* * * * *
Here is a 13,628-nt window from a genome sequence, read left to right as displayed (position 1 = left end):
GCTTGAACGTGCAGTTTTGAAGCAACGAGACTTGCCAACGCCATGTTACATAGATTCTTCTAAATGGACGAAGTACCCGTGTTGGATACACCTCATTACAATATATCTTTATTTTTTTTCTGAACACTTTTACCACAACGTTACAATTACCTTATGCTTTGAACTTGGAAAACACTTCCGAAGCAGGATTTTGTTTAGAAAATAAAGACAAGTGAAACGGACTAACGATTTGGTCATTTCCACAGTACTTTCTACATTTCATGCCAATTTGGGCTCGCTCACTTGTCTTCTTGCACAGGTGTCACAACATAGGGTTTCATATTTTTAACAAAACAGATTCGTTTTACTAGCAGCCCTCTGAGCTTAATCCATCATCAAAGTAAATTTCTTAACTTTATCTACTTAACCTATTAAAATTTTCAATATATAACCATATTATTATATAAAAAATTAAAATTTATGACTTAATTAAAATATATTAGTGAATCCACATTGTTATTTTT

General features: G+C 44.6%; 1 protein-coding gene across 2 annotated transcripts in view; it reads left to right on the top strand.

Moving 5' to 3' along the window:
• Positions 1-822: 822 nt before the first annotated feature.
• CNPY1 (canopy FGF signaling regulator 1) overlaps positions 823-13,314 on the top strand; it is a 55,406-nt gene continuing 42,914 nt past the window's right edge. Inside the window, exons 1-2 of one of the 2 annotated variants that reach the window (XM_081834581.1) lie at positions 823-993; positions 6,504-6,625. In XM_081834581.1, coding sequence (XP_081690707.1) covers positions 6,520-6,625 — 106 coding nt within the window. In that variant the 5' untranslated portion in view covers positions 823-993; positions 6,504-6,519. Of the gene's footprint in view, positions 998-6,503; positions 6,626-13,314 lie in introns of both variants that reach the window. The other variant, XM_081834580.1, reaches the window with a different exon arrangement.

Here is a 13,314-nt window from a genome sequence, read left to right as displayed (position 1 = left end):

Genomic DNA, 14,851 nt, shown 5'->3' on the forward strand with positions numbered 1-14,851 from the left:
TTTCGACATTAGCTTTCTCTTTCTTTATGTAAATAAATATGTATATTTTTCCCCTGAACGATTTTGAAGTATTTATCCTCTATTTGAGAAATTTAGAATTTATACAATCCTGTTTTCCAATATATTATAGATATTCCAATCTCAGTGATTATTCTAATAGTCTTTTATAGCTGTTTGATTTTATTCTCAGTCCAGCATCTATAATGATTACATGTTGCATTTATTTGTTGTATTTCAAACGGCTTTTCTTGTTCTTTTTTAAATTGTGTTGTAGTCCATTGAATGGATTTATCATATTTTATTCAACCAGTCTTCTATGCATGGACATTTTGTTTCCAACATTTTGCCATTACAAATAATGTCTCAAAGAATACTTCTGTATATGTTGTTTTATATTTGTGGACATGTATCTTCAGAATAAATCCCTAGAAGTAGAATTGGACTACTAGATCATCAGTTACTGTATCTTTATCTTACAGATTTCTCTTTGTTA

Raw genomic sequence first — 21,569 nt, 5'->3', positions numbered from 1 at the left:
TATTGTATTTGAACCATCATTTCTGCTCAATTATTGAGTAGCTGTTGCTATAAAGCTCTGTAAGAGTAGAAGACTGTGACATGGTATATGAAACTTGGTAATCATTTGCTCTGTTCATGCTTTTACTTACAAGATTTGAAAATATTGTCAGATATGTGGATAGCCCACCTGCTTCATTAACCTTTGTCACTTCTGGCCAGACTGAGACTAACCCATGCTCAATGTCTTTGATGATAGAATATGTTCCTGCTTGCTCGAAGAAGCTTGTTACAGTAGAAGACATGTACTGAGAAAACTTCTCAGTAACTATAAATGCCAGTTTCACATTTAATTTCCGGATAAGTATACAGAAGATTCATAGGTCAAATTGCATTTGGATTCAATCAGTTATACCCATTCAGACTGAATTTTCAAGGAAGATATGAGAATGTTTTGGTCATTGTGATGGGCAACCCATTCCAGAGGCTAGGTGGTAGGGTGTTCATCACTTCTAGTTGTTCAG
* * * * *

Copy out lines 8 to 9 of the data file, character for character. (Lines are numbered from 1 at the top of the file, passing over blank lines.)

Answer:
Genomic DNA, 14,851 nt, shown 5'->3' on the forward strand with positions numbered 1-14,851 from the left:
TTTCGACATTAGCTTTCTCTTTCTTTATGTAAATAAATATGTATATTTTTCCCCTGAACGATTTTGAAGTATTTATCCTCTATTTGAGAAATTTAGAATTTATACAATCCTGTTTTCCAATATATTATAGATATTCCAATCTCAGTGATTATTCTAATAGTCTTTTATAGCTGTTTGATTTTATTCTCAGTCCAGCATCTATAATGATTACATGTTGCATTTATTTGTTGTATTTCAAACGGCTTTTCTTGTTCTTTTTTAAATTGTGTTGTAGTCCATTGAATGGATTTATCATATTTTATTCAACCAGTCTTCTATGCATGGACATTTTGTTTCCAACATTTTGCCATTACAAATAATGTCTCAAAGAATACTTCTGTATATGTTGTTTTATATTTGTGGACATGTATCTTCAGAATAAATCCCTAGAAGTAGAATTGGACTACTAGATCATCAGTTACTGTATCTTTATCTTACAGATTTCTCTTTGTTA